TORE ANDERSON: They are distributed. We have this RIPE Atlas thing, can we do this sort of UDP, TCP sort of, A B testing and we went to the RIPE Atlas people, or the RIPE Atlas demon we said we'd like to put arbitrary UDP and TCP on out and see what happened. They said networks have you heard of this thing called trace route. If you ‑‑ in RIPE Atlas, you can set the initial TTL for a trace route. So you don't actually have to start from 1 and go up to 64 or 255 or whatever. You can start the TTL at a relatively high number and it will spit out a single packet. And it will have a TTL of 199. It will make it to the end and come back. Anything on the path that's reactive that might break because of trace route will only see a single packet T looks like a single connect or a single UDP packet. We went and said okay, do basic connectivity with a high TTL etc., try and find out how many probes and if this blocking is path or access dependent.
And we saw something really surprising actually. I'm still not entirely certain what's going on here. There is a lot to unpack in this graph. Here we have 128 probes, 32 angers, we order them from west to east. Whether you ‑‑‑off al the trials we did the blue err it is, the more the UDP attempt worked over TCP. And the red err it is, the more the TCP attempt worked. We were expecting to see an fair amount of UDP blocking, we saw there was a TCP blockingment we chose a port that we didn't expect to see a lot of blocking on and the TCP firewall rules or whatever it going on, tend to block them way more than the UDP. So we dropped ‑‑ I mean there's like one anchor here that has a little bit of UDP connectivity issue in Asia and one, two, three, where UDP connectivity might be a little bit off compared to TCP. So that was interesting. Then we dug into the RTT bias and we found that here it's mostly probe dependent. So, there are here again the blue err the better it is for UDP. The red err, the better Yours sincerely for TCP. Here we have UDP is slower here and here, but otherwise there's a kind of a very low background ‑‑ there's a bit more variance on paths especially from Europe to Asia, what would you expect, the longer the path is higher the RTP, the more variants you are going to see.
And we saw ‑‑ this is again UDP versus TCP, we saw a lot more interference going on and a lot more variants on TCP 80 when we compared them. And we take that to be evidence of a lot of middle boxes on these paths that are actually trying to help the web, they are doing accelerations, proxies and so forth.
What we didn't see here was a lot of UDP blocking, we didn't see a lot of probes that just straight up blocked UDP the. Wait, no, sorry I forgot there's one more slide on the a RTT biases. We looked v4 verse v6 to see if the initial RTT bias, we make an attempt to the UDP and TCP. So over here, UDP is faster, over here TCP is faster and we see that the spread is a lot tighter on IPv6 than v4. It's the APNIC anger in February of 2016. And the encouraging thing for this, can we run the Internet on UDP thing is the median line is right it's lightly toward UDP, so in this case UDP is just a little bit faster which we also did not expect to see.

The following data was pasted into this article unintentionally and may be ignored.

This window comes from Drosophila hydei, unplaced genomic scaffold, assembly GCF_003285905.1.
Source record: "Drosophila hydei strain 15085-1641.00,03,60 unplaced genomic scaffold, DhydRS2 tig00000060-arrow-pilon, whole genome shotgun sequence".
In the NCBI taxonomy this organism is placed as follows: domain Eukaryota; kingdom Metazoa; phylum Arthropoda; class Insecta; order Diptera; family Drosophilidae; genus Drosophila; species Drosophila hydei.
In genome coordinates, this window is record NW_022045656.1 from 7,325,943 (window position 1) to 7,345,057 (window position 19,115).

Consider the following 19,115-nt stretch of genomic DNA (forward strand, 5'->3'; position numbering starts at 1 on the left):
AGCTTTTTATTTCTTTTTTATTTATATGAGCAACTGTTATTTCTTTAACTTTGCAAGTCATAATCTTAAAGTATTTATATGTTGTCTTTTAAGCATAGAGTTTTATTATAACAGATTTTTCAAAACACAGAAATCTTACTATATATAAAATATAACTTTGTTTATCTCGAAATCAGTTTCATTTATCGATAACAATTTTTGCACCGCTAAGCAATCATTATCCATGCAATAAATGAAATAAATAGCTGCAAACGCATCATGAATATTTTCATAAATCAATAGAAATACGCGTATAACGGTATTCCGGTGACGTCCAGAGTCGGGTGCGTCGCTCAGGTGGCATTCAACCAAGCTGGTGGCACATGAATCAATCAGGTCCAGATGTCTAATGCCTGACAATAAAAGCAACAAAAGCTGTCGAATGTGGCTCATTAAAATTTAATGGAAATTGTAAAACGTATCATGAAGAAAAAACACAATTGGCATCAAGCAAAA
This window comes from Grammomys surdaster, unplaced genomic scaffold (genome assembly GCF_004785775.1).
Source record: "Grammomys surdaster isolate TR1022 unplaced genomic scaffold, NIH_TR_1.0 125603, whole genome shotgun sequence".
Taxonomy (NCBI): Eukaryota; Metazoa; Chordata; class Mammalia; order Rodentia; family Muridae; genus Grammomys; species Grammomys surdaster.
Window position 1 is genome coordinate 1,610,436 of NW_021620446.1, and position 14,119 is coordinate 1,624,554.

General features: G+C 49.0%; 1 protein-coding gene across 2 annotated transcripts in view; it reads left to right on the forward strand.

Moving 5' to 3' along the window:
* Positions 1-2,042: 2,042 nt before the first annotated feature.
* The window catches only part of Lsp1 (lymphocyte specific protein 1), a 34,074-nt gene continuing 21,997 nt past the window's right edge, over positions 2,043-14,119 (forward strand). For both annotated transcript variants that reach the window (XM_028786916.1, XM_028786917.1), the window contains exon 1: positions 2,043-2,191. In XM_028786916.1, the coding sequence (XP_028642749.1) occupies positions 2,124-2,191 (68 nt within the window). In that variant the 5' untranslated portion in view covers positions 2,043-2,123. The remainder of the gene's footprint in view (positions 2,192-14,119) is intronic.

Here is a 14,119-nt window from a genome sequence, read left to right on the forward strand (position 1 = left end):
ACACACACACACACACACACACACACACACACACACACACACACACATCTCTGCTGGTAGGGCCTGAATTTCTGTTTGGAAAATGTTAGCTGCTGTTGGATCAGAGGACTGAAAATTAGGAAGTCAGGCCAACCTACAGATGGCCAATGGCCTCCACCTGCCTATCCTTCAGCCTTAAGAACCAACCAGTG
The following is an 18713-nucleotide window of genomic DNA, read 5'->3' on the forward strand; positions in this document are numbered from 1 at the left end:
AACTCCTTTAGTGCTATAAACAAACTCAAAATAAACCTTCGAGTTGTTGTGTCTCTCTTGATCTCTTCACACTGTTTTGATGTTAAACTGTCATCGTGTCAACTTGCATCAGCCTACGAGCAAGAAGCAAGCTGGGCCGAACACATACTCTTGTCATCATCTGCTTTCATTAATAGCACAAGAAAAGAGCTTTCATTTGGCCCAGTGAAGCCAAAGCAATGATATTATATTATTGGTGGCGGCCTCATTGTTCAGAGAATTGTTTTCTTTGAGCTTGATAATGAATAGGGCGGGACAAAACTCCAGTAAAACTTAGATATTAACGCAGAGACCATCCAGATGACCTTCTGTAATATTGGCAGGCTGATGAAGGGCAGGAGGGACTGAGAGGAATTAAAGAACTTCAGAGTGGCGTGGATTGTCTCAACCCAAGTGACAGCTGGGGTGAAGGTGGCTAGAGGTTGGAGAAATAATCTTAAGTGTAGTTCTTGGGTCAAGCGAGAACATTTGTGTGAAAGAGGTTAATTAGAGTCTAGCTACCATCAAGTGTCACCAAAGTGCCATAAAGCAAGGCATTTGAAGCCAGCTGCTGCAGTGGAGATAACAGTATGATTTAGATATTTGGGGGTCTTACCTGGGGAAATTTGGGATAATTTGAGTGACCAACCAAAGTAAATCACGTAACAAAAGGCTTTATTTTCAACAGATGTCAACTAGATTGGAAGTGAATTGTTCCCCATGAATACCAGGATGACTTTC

We didn't see a whole lot of blocked networks in these measurements. You know, we expected 128 probes and 32 anchors and we picked well. We picked okay, good not a lot of UDP blockage. Then we decided to look at well what is the population of probes that are on networks that might block UDP. So, we went back to the database, we looked at all of the people ‑‑ all of the measurements that had tried to do an UDP trace route. We took all the probes that were involved this those, we tried to do at least nine separate UDP traceroutes, that's the median number of UDP traceroutes in the data set. So all the ones that were above average, so we have a higher number of samples, took targets that we had evidence were up. So a lot of these shooter as opposed to spray err measurements that are somebody said oh I have a target that's down, I'm going to use RIPE Atlas to tell me whether or not the target it down and it turns out the target is down. So if they are both broken on that target we don't consider it, because it's not going to tell us anything about the differential treatment. Then we made sure that the probe to target path could connect either using TCP or ICMP. Of all of those we found that 2240 from all the measurements in twin met the criteria and then we counted how many never saw a packet come back on the UDP past. Of those there were 82 probes. These were largely on networks that had marginal connectivity. We didn't see a lot of sort of common properties that these probes would have, but you saw that these were on networks where you had like a lot of other measurements that were failing to things.